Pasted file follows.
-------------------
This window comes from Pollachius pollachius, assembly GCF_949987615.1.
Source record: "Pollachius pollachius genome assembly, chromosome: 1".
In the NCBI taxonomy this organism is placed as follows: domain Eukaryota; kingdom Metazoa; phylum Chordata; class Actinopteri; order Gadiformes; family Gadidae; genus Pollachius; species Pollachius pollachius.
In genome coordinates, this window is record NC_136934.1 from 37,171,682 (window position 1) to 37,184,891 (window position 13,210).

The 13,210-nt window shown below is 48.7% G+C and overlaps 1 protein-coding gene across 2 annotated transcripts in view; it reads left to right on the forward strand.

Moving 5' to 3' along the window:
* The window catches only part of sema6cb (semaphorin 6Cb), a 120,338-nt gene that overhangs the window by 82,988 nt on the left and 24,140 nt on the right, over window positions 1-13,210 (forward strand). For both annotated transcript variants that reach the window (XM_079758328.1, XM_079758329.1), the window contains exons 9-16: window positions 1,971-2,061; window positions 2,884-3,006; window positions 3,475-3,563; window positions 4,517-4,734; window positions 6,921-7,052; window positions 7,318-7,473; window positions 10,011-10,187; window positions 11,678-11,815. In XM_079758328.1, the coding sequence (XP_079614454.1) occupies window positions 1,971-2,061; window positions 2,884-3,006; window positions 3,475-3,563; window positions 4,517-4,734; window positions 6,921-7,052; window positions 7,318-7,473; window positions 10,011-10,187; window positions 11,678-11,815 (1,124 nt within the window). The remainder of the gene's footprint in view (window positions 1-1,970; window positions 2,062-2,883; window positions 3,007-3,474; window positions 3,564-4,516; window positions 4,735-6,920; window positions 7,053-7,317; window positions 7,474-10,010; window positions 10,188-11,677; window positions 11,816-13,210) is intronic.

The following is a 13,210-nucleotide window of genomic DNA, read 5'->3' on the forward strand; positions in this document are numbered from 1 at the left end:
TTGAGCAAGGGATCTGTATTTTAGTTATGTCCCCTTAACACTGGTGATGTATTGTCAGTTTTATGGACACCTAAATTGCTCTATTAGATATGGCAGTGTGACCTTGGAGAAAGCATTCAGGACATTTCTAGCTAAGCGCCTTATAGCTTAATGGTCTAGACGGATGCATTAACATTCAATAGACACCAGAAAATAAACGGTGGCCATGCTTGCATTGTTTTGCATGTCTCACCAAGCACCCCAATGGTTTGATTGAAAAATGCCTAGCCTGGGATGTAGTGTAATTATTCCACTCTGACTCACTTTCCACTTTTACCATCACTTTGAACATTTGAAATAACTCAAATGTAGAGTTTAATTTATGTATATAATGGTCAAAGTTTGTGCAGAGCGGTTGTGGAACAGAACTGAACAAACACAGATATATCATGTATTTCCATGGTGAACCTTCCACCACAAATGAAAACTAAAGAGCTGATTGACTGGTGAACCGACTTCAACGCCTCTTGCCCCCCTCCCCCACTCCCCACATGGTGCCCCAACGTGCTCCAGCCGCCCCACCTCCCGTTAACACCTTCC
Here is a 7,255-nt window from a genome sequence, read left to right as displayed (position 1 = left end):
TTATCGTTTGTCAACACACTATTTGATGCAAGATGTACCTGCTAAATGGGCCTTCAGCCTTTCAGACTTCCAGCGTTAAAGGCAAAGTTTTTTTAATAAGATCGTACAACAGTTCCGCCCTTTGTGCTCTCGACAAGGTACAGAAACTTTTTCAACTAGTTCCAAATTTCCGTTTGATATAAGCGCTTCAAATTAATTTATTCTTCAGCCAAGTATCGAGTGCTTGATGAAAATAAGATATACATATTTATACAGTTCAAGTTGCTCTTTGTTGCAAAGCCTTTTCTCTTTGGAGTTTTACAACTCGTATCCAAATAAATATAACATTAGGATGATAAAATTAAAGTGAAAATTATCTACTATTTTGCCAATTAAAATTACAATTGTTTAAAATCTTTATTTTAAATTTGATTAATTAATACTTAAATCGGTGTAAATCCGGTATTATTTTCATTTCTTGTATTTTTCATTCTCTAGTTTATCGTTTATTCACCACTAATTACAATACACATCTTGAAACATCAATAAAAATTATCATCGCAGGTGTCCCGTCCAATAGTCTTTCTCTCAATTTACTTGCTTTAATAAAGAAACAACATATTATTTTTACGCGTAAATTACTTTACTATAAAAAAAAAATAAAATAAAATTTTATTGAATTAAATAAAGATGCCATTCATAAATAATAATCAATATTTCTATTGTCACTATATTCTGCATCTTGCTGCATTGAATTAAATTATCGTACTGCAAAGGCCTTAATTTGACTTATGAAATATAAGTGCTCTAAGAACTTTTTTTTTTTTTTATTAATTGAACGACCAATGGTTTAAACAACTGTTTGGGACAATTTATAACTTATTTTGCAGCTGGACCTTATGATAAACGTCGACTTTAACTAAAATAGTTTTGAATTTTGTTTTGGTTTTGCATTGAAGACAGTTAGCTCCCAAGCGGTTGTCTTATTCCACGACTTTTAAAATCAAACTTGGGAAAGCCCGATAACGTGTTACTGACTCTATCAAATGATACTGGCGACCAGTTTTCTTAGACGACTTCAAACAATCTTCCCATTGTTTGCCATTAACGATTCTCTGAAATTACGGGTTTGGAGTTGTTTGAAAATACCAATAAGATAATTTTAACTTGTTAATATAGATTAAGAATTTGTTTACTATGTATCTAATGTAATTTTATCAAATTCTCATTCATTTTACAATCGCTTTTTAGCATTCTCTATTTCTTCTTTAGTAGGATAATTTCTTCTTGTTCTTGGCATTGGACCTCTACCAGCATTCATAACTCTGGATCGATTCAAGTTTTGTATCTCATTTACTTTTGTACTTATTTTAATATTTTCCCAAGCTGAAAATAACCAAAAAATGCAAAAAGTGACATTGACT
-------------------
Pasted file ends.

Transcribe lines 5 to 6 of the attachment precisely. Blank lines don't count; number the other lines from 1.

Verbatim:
The 13,210-nt window shown below is 48.7% G+C and overlaps 1 protein-coding gene across 2 annotated transcripts in view; it reads left to right on the forward strand.

Moving 5' to 3' along the window: